Earth mass

Last updated on 17 April 2017

Earth mass (M, where ⊕ is the standard astronomical symbol for planet Earth) is the unit of mass equal to that of Earth. This value includes the atmosphere but excludes the moon. The current best estimate for Earth mass is M = (5.9722±0.0006)×1024 kg Earth mass is a standard unit of mass in astronomy that is used to indicate the masses of other planets, including rocky terrestrial planets and exoplanets.


The mass of Earth is estimated to be:


which can be expressed in terms of solar mass as:

Masses of noteworthy astronomical objects relative to the mass of Earth
Object Earth mass M Ref
Moon 0.0123000371(4)
Sun 332946.0487±0.0007
Mercury 0.0553
Venus 0.815
Earth 1 By definition
Mars 0.107
Jupiter 317.8
Saturn 95.2
Uranus 14.5
Neptune 17.1
Gliese 667 Cc 3.8
Kepler-442b 1.0 – 8.2

The ratio of Earth mass to lunar mass has been measured to great accuracy. The current best estimate is:

History of measurement

The mass of Earth is measured indirectly by determining other quantities such as Earth's density, gravity, or gravitational constant.

Using the GM product

Modern methods of determining the mass of Earth involve calculating the gravitational coefficient of the Earth and dividing by the Newtonian constant of gravitation,

The GM product is determined using laser ranging data from Earth-orbiting satellites. The GM product can also be calculated by observing the motion of the Moon or the period of a pendulum at various elevations. These methods are less precise than observations of artificial satellites.

Using the gravitational constant

Earlier efforts (after 1798) to determine Earth's mass involved measuring G directly as in the Cavendish experiment. Earth's mass could be then found by combining two equations; Newton's second law, and Newton's law of universal gravitation:

Substituting earth's gravity, g for the acceleration term, and combining the two equations gives


The equation can then be solved for M

With this method, the values for Earth's surface gravity, Earth's radius, and G were measured empirically.

Using the deflection of a pendulum

Before the Cavendish Experiment, attempts to "weigh" Earth involved estimating the mean density of Earth and its volume. The volume was well understood through surveying techniques, and the density was measured by observing the slight deflection of a pendulum near a mountain, as in the Schiehallion experiment. The Earth mass could then be calculated as:


This technique resulted in a mass estimate that is 20% lower than today's accepted value.

Using the period of a pendulum

An expedition from 1737 to 1740 by French scientist Pierre Bouguer attempted to determine the density of Earth by measuring the period of a pendulum (and therefore the strength of gravity) as a function of elevation. The experiments were carried out in Ecuador and Peru, on Pichincha Volcano and mount Chimborazo. Bouguer's work led to an estimate that is two to three times larger than the true mass of Earth. However, this historical determination showed that the Earth was not hollow nor filled with water, as some had argued at the time. Modern gravitometers are now used for measuring the local gravitational field. They surpass the accuracy limitations of pendulums.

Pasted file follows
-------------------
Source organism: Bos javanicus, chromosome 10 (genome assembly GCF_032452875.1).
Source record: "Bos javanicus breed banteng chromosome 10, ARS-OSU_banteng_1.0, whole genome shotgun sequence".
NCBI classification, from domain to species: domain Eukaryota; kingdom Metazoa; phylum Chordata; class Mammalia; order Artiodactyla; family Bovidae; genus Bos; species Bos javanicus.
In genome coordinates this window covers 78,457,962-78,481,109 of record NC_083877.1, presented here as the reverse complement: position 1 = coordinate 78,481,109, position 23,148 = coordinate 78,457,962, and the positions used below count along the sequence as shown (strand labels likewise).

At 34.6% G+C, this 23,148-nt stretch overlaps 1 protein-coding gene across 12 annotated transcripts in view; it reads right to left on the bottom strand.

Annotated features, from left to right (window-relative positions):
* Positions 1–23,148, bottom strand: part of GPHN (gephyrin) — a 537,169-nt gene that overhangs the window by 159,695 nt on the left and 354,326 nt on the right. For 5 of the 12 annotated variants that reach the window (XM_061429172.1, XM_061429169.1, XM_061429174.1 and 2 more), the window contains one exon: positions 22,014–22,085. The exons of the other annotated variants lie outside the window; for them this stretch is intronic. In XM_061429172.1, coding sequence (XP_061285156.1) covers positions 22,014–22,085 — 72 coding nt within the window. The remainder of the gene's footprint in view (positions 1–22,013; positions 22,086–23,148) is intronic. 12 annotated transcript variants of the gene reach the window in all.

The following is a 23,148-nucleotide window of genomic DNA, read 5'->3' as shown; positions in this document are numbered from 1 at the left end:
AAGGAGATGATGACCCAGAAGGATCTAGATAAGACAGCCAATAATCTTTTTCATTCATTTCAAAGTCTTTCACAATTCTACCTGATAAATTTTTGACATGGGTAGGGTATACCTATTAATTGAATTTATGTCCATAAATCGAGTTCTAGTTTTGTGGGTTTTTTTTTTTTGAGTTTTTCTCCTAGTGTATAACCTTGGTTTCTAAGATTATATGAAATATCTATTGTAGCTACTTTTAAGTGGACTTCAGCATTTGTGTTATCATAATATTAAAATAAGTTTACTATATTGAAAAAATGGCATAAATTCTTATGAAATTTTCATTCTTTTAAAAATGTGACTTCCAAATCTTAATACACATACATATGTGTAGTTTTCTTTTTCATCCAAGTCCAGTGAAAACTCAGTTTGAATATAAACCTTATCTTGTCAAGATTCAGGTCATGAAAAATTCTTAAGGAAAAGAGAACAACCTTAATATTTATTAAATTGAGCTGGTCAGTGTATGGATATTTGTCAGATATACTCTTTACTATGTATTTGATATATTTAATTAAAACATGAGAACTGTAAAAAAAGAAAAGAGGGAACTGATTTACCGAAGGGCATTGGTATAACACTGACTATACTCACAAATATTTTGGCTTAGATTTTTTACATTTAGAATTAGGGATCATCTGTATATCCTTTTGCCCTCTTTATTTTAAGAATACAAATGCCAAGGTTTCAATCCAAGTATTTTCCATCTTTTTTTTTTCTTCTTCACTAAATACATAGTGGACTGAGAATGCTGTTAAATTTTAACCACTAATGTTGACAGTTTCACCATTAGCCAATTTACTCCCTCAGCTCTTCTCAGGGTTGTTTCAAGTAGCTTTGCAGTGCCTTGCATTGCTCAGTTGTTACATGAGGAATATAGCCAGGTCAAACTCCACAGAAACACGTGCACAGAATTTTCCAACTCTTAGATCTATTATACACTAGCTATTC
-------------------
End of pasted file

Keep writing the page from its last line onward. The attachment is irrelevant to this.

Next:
Experiments with pendulums in the nineteenth century

Much later, in 1821, Francesco Carlini determined a density value of ρ = 4.39 g/cm3 through measurements made with pendulums in the Milan area. This value was refined in 1827 by Edward Sabine to 4.77 g/cm3, and then in 1841 by Carlo Ignazio Giulio to 4.95 g/cm3. On the other hand, George Biddell Airy sought to determine ρ by measuring the difference in the period of a pendulum between the surface and the bottom of a mine. The first tests took place in Cornwall between 1826 and 1828. The experiment was a failure due to a fire and a flood. Finally, in 1854, Airy got the value 6.6 g/cm3 by measurements in a coal mine in Harton, Sunderland. Airy's method assumed that the Earth had a spherical stratification. Later, in 1883, the experiments conducted by Robert von Sterneck (1839 to 1910) at different depths in mines of Saxony and Bohemia provided the average density values ρ between 5.0 and 6.3 g/cm3. This led to the concept of isostasy, which limits the ability to accurately measure ρ, by either the deviation from vertical of a plumb line or using pendulums. Despite the little chance of an accurate estimate of the average density of the Earth in this way, Thomas Corwin Mendenhall in 1880 realized a gravimetry experiment in Tokyo and at the top of Mount Fuji. The result was ρ = 5.77 g/cm3.


Earth's mass is constantly changing due to many contributors. Earth primarily gains mass from micrometeorites and cosmic dust, whereas it loses hydrogen and helium gas. The combined effect is a net loss of material, though the annual mass deficit represents an inconsequential fraction of its total mass, or even the uncertainty in its mass. So its inclusion does not affect total mass calculations. A number of other mechanisms are responsible for mass adjustments, and can be classified into two categories: physical transfer of matter, and mass that is gained or lost through the absorption or release of energy due to the mass–energy equivalence principle. Several examples are provided for completeness, but their relative contribution is negligible.

Net gains

Net losses

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